MVPs are seen as broader in comparison with startups. Established companies can also apply this concept. Moreover, before launching the product, we must know how to create a minimum viable product.
To better understand, let’s go through the ten step checklist to build an MVP. These steps will guide you in establishing your place in the market with the launch of your product.
What is an MVP?
Minimum Viable Product is known as MVP, and its main purpose is to test the market demand without any notable expenditure. More importantly, it makes it easy for IT companies to introduce their software product to the market more speedily.
Simplistically, it involves creating a product that satisfies the initial demands of the users. In the tech field, this consists of executing and establishing the critical features set for the websites and apps or developing the software. That version is known as ‘Version 1’ with the understanding that more features can be introduced later.
The typical steps used by the product team are as follows:
- Defines the problem
- Examine the target demographic/audience
- Look over the market
- Identify and research the competition
- Creates required functionality
- Focuses on the user’s first feedback
Additionally, the notion of MVP was invented by the President and co-founder of the consulting firm SyncDev named, Frank Robinson in 2001. In his book, the MVP comes out of ‘synchronous development’ (the process where the task follows the step-by-step procedure) or is defined as analyzing both the product and target audience/demographic.
Checklist to build a Minimum Viable Product – (10 points to consider)
To achieve a Product-Market fit as you approach product launch, the checklist to build the MVP can be helpful. So, let’s jump into it which can make it easier for you to introduce your product in the marketplace.
Recognize the target audience and define the problem to solve
As the target audience and the solution to the problem are interlinked, your focus should be on the audience first. You cannot solve the problem without recognizing the target audience, and you’re just screaming into the abyss.
The important thing to record is that the audience is not always the potential clients; it can encompass various entities, i.e.,
- Business partners
- Team members
- Third parties like distributors
Whether you’re developing solutions for internal use or external consumption, the initial thought should be: who will buy this solution? It can only be possible by doing market research or by having knowledge or experience in a particular industry you are working with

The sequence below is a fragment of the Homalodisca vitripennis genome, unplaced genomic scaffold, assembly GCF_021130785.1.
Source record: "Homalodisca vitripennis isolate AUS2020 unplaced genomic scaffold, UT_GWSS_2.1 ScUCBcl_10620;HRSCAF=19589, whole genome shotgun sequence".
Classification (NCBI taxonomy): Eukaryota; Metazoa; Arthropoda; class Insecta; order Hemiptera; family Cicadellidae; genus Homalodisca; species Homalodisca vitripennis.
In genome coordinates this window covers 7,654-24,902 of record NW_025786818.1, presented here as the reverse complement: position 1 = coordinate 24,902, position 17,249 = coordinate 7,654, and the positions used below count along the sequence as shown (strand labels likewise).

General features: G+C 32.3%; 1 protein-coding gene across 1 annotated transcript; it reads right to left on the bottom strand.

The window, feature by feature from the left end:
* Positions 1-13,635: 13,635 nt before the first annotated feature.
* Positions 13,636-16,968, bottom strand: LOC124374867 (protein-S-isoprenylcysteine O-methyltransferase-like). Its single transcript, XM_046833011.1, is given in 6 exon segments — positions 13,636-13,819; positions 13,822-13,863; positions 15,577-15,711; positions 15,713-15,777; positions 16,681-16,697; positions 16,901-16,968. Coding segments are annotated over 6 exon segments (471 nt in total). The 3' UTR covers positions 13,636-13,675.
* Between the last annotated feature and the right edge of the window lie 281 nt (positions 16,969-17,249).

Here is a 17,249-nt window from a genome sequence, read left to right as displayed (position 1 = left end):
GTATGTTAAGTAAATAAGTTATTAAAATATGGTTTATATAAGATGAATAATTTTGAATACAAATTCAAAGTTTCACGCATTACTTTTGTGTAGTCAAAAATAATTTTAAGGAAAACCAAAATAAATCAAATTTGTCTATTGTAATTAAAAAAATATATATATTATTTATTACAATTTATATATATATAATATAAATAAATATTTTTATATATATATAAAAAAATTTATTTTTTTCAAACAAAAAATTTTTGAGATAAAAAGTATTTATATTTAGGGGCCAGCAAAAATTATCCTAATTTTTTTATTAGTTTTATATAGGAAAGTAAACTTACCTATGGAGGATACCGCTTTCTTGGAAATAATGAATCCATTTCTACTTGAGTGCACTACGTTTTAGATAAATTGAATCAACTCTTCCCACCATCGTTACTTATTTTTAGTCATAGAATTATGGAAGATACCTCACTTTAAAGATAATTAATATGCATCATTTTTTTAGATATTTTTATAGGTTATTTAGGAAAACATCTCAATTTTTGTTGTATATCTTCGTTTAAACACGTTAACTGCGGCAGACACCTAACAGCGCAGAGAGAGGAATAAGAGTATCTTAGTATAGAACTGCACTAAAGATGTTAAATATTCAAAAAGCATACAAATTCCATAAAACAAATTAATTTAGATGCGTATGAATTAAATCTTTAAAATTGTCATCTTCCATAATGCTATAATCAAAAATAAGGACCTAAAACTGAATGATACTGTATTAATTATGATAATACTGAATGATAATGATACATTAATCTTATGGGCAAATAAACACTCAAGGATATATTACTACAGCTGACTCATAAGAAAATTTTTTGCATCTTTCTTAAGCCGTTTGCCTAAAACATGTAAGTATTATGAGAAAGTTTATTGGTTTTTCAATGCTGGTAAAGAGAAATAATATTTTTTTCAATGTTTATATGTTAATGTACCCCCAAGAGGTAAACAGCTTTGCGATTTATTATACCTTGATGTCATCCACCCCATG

Suppose you notice a common pain point affecting many people and reducing their enjoyment of a given task or process. In that case, that becomes the beginning point for developing a product to address it.
Once your audience is defined, the next step involves outlining their pain points in an audience persona document—a tangible representation of your ideal target person. Additionally, you can create a perfect audience profile at the organizational level for a broader perspective.
Furthermore, this is the outline of shared characteristics:
- Demographics – Age, income, location details
- Everyday Experiences – Workplace roles, pain points, goals
- Behaviors – Purchase influences, usage habits
- Psychographics – Attitudes, values, interests
Collect this representative data into a generic buyer persona with distinguishing details bringing the customer to life. This well-defined user profile focuses ongoing efforts reaching them most effectively.
Create a landing page
With a specific target user in mind, quickly create a simple one-page website summarizing:
- The common problem they face
- Real-world manifestations frustrating them
- How your proposed solution would alleviate issues
Keep descriptions concise and emotionally resonant. This landing page will validate if anyone connects with and cares about the issue referenced. Visitor reactions assess whether your solution fits, and the solution summary becomes your guiding MVP concept.
Share your landing page for feedback
After creating the landing page, it’s time to know the target audience’s viewpoint. So, you will share your landing page among places where defined users will encounter it. It means:
- Targeted social promotions to match demographics
- Discussions in aligned online communities
- Email outreach to related organizations
- Other channels your buyers frequent
Ask for open reactions, assessing if your framing resonates. Look for responses like “Yes, this is exactly my headache!” – or indifferent shrugs. Track subscriber signups as well so you can update interested visitors later. Craft value-first messaging that makes users eager for launch news without aggressive salesmanship.
Along with it, here are some recommended practices for sharing a landing page:
- Avoid spamming links to your landing page; initial interest is limited, and resonance is critical.
- Tailor your approach to specific audiences; avoid casting a wide net, and focus on what resonates with your target group.
- Ensure fast page loading; people have a low tolerance for slow-loading pages, aiming for a <2-3 seconds load time.
Adding vibrant images and visuals to the landing page will be a bonus point, as will enhancing the overall use of user experience (UX) design. Suppose you can explain the issue or problem precisely and efficiently attract or engage the target audience (readers) with your words; congratulations. In that case, you have successfully completed the third-step checklist to build an MVP.
Gather feedback from the page visitor
Now that the visitors come to your landing page to check it, it means that you’ve successfully grabbed their attention and caught their interest. (Finally, you accomplished that, i.e., they’re interested in what you’re offering to them).